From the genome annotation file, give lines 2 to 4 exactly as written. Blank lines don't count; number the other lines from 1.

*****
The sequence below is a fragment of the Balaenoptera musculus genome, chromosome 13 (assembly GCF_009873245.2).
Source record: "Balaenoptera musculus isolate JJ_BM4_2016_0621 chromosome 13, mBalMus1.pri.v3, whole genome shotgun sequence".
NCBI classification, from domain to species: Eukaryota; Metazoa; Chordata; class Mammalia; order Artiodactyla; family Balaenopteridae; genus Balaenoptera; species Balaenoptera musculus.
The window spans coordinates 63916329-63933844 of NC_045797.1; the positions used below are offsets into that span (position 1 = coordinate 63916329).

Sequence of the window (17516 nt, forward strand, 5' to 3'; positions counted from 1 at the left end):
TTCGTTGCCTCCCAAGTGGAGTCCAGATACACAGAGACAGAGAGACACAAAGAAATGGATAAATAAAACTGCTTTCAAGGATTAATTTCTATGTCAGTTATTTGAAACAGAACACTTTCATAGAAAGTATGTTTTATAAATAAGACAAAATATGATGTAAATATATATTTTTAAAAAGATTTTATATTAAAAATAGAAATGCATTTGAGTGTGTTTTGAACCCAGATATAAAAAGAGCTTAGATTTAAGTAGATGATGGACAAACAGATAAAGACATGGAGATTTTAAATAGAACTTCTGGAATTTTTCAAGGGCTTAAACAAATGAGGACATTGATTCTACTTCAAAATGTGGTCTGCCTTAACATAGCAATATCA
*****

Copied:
Source record: "Balaenoptera musculus isolate JJ_BM4_2016_0621 chromosome 13, mBalMus1.pri.v3, whole genome shotgun sequence".
NCBI classification, from domain to species: Eukaryota; Metazoa; Chordata; class Mammalia; order Artiodactyla; family Balaenopteridae; genus Balaenoptera; species Balaenoptera musculus.
The window spans coordinates 63916329-63933844 of NC_045797.1; the positions used below are offsets into that span (position 1 = coordinate 63916329).